#tbt – Pulp Fiction: The Spider

Originally this was supposed to be a simple #tbt focus on a specific book but really, it wound up being kind of a love note to the pulps.


the spider 11I got into The Spider because of The Shadow. 

I have about fifty episodes of the original radio drama (starting in 1937) in my Audible library. Mostly because you can get 5 episodes for about $3.50 and every so often the price drops to half off and I went a little wild during one of the big sales.

Now after I had my fill of the radio drama, I went looking for the original pulps for The Shadow. Unfortunately, my google-fu sucks. I wound up on RadioArchives.com and immediately fell for The Spider. Issue #11 (the first issue I bought) which has the full-length story “Prince of the Red Looters” is free for the kindle on Amazon.

Created by Harry Steeger in 1933 as a direct competition to the Shadow’s incredible success as a pulp hero, the Spider shares so much in common with the Shadow that I’m wondering why I couldn’t find any reports of injunctions or lawsuits going out from Street & Smith Publication. (You know, the way that National Publications did over Will Eisner’s Superman knockoff, Wonder Man in 1939.)

As The Spider, millionaire playboy  Richard Wentworth puts the fear of god and crime into criminals. He’s this secretive figure whom no one has ever clearly seen and who leaves a spider-shaped mark on the forehead of every villain that he kills. And boy does he kill.

The violence of the pulps might actually be my favorite thing in the world. It’s weird, I know but I get the most intense thrill from our pulp heroes dealing death to villains. That’s probably because I’m one of those people that needs villains to be put down for good. The pulps give you that feeling of closure with your villains. The heroes, be they Spiders or Shadows, take down their foes swiftly and permanently.

It’s fantastic!

In Prince of the Red Looters, the Spider comes up against a villain calling himself the Fly. He’s supposed to be the Spider’s foil and maybe even fancies himself as the Spider’s nemesis. Full of himself and creepy as heck, you can see where the Fly probably inspired some of our later villains the way that the Shadow and Spider inspired the creation of heroes like Batman (especially Batman because there are way too many things in common between Lamont Cranston and Bruce Wayne to be entirely accidental).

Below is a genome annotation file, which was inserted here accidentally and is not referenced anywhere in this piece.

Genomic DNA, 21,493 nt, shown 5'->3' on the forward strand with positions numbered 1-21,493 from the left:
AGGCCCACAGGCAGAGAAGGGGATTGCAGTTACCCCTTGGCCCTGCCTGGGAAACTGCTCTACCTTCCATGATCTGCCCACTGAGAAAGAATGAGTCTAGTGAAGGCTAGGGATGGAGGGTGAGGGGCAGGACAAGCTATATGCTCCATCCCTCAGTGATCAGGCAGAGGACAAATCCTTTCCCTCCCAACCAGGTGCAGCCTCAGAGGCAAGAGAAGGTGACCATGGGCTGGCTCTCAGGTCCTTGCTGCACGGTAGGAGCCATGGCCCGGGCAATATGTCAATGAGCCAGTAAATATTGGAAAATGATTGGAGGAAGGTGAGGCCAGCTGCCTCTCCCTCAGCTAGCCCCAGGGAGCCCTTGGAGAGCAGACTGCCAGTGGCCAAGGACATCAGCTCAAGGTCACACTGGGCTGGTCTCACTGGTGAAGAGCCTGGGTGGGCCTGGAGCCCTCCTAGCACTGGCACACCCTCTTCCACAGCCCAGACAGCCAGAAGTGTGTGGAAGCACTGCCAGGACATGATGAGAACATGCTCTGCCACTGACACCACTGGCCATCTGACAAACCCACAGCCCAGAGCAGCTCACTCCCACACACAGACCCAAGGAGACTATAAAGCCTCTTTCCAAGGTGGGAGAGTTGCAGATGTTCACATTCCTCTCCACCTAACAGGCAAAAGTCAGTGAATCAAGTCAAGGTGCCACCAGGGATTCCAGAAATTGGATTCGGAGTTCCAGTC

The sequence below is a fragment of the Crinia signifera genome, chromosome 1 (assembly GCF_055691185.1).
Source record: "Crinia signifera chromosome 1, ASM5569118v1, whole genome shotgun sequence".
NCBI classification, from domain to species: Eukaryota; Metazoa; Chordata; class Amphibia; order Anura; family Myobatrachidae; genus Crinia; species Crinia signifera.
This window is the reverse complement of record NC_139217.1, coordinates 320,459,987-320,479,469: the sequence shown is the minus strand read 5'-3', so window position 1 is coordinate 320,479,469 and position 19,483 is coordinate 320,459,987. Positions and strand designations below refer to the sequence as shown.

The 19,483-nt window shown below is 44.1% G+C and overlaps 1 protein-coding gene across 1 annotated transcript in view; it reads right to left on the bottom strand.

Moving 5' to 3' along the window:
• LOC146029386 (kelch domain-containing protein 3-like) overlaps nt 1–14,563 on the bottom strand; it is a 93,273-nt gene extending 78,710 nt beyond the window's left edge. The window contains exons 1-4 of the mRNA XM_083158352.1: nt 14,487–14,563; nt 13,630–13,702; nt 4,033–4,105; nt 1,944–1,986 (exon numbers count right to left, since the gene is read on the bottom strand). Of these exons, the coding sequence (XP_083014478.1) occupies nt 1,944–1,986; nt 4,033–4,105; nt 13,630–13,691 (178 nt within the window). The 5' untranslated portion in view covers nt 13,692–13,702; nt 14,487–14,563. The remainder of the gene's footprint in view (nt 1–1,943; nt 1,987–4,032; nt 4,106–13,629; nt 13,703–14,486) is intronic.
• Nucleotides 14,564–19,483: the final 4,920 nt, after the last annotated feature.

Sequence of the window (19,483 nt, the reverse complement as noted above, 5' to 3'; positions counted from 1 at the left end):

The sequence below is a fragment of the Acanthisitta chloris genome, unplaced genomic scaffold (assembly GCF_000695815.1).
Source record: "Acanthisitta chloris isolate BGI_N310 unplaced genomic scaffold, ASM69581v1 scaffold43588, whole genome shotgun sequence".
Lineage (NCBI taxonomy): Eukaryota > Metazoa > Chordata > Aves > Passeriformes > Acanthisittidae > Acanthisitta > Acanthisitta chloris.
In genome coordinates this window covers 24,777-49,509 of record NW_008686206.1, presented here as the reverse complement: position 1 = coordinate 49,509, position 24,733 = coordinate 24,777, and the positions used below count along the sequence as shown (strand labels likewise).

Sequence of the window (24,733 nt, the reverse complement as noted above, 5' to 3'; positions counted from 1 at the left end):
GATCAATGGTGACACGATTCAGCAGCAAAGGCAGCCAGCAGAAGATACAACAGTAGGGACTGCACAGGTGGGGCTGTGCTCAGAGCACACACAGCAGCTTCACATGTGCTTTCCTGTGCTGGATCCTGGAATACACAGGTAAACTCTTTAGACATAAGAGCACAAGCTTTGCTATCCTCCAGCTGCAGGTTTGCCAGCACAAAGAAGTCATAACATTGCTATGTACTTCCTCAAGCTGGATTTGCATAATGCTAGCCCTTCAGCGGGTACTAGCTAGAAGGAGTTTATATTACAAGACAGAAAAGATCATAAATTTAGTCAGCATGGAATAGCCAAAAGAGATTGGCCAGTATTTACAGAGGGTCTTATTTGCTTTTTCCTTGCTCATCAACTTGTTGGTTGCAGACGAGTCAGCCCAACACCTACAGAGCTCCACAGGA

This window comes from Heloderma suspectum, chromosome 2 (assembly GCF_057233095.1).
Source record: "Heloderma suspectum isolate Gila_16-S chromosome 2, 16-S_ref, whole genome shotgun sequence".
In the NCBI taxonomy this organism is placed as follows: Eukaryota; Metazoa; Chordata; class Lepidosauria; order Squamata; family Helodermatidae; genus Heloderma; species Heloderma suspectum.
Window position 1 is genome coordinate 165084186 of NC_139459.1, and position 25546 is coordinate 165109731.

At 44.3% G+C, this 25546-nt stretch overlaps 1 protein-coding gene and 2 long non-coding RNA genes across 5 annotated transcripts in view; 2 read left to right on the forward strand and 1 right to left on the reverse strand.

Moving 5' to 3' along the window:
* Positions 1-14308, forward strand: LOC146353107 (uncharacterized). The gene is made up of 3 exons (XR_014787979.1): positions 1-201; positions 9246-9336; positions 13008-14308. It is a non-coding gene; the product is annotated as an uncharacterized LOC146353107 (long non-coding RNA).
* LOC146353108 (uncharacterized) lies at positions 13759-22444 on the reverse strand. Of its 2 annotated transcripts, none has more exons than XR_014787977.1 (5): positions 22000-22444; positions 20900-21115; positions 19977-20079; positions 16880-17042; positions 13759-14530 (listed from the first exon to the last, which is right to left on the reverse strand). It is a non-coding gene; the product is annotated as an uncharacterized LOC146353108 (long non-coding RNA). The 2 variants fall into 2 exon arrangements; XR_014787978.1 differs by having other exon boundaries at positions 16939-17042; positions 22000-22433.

So you have the Spider running around New York with his support network (primarily his fiance Nita and his manservant Ram Singh) and trying to unravel the Fly’s plot. Aside from the old-timey technology, dated references, and period typical racism/sexism, the story stands up pretty well.

One of the things that I don’t like but have to accept when reading pulps or listening to radio shows from the 30s is that most of the ones I listen to are considered “liberal” in how women and people of color are treated. The Spider and Shadow both work with people of color almost as often as they come up against them as villains. (Now are characters like Ram Singh treated perfectly in the narrative… Eh…)

In the series women are mainly damsels in distress  or villains with only the lead character’s love interest occasionally breaking out of the mold to help shed light on a case.

I mean, they’re definitely products of their time and my inner history major is always looking at older media and analyzing the heck out of it so something that absolutely shouldn’t appeal to me actually eats up a significant amount of my audiobook budget. Hm.

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About Zina

Zina writes about comics, nerd history, and ridiculous romance novels when not working frantically on her first collection of short stories and complaining about stuff. One day, she'll settle down and write that novel.
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